closer to the end of rehabilitation, you will know how much help will have to be given. discuss your feelings with a member of the stroke team.

"What do I need to know?"
It depends on how independent your family member becomes. It varies in each person. You are encouraged to be at the hospital during the times that different activities such as dressing, transferring and walking are being practiced.
If there is something special a team member wishes you to learn, a meeting will be set.

When do I practice what we have been taught?
When your family member is ready, there will be visits home. They begin with short trips such as a car ride. If this goes well, the visits can be for the whole day, then the weekend. This gives you a good chance to see how things are going.
Tell the team about problems as they come up. "Who is there to help?"
It depends where you live. There may be home care services.
They provide nurses, homemakers, physiotherapists, social workers, occupational therapists and speech therapists who visit in the home. you may need some of the people at one time or another.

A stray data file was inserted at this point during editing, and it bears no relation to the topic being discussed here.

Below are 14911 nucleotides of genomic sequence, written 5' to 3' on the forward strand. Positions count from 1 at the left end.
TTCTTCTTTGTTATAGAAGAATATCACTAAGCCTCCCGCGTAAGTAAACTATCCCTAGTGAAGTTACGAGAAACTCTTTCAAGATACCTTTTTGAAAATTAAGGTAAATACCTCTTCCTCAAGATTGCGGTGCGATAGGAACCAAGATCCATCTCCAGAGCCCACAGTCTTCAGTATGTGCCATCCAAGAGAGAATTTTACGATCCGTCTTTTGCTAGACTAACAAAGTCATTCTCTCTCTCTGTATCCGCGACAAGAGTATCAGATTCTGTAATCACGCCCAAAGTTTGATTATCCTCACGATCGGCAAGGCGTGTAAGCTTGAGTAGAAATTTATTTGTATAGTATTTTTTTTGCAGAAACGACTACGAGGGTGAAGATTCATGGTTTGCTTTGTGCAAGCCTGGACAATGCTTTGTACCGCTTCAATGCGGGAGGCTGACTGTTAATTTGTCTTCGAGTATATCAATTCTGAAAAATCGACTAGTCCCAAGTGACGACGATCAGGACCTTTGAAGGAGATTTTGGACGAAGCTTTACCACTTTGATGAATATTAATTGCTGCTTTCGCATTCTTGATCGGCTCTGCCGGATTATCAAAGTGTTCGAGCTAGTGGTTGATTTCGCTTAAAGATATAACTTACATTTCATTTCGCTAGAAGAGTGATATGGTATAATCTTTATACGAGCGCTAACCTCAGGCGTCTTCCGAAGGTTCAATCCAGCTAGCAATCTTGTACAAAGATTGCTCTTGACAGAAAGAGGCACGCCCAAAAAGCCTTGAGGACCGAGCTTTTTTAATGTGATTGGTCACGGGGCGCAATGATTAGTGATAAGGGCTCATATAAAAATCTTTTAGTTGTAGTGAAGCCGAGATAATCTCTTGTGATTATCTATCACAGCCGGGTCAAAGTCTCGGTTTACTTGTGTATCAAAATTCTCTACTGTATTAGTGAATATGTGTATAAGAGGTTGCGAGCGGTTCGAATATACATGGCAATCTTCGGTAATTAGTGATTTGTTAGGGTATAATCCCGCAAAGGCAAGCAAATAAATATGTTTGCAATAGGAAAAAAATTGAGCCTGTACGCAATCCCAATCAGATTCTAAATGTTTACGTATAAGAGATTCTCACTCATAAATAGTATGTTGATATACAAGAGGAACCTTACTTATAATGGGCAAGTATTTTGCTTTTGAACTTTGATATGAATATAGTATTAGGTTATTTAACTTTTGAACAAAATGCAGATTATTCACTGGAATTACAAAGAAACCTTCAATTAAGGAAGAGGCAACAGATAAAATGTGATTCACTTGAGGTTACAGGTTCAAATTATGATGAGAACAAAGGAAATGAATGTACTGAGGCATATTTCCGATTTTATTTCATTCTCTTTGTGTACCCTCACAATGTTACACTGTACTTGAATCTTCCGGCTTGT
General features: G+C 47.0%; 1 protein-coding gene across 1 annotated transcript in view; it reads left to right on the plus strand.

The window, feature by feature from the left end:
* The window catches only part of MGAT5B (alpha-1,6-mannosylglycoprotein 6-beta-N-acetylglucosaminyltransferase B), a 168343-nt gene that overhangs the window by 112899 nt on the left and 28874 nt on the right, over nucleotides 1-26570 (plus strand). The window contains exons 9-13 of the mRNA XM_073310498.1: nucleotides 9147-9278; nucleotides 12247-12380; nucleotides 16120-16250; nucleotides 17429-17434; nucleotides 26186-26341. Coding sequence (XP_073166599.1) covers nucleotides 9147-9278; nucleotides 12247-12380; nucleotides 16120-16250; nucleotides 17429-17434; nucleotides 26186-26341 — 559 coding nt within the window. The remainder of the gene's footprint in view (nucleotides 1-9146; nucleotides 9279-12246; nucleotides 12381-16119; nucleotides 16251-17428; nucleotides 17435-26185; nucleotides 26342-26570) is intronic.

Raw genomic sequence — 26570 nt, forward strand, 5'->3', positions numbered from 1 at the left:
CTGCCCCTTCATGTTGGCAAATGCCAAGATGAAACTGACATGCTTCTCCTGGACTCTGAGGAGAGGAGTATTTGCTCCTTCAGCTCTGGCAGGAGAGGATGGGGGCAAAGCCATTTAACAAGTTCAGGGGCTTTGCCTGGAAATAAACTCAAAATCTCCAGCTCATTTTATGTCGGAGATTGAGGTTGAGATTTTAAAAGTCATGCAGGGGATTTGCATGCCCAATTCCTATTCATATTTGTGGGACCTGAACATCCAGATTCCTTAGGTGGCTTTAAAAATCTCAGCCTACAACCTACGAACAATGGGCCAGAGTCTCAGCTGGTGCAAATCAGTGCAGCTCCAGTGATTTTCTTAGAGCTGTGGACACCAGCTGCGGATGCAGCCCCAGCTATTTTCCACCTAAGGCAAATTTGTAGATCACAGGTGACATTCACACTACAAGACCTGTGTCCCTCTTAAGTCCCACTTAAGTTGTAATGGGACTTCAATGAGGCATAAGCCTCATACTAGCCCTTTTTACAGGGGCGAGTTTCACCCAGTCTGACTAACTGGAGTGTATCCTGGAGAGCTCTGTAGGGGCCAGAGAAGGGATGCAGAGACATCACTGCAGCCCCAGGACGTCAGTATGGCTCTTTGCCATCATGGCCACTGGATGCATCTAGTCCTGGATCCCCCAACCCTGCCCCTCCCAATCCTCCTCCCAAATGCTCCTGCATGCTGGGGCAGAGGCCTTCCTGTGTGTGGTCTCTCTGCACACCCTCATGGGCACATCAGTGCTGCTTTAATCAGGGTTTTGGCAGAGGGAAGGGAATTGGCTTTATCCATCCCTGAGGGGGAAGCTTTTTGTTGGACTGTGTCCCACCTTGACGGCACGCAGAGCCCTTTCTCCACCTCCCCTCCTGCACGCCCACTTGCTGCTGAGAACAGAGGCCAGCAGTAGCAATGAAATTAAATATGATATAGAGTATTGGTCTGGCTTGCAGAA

Friends and neighbours often offer help. Do allow them to help. It will mean a change for your family member and a rest for yourself.

"I'm so tired! Will it ever end?"
A stroke affects that person who has had it as well as those people who are close to that person. Recovering from a stroke takes a long time. You may have many demands placed on you. We will try to help you deal with problems and plan for the future.

"What about me?"

You might stop doing things that interest you. It may be that you no longer have the time. you may feel what you would like to do is not important now. You need to continue doing things you enjoy. It is important to have a healthy lifestyle. that care you are able to give to the person with a stroke partly depends on how well you care for yourself.

Who can I talk to about finances? Talk to the social worker. He/she can answer questions about pensions, sick benefits, and income.

"Do all stroke patients have memory problems?"
No. Many stroke patients remember everything they knew before the stroke.
They may, however have trouble remembering or learning new things. It may be harder to remember the details of conversations, things to do at a later time or where things are.
Memory may also seem good for some things at some times and not so good at other times. This can be upsetting.

"What causes memory problems?"
How well a person can pay attention, concentrate and understand affects how well they can remember. When things are happening quickly or all at once, they can be much harder to remember. Fatigue can also interfere with memory.
remembering or learning something new often means that a person has to stop doing things in old familiar ways. This can be hard to do.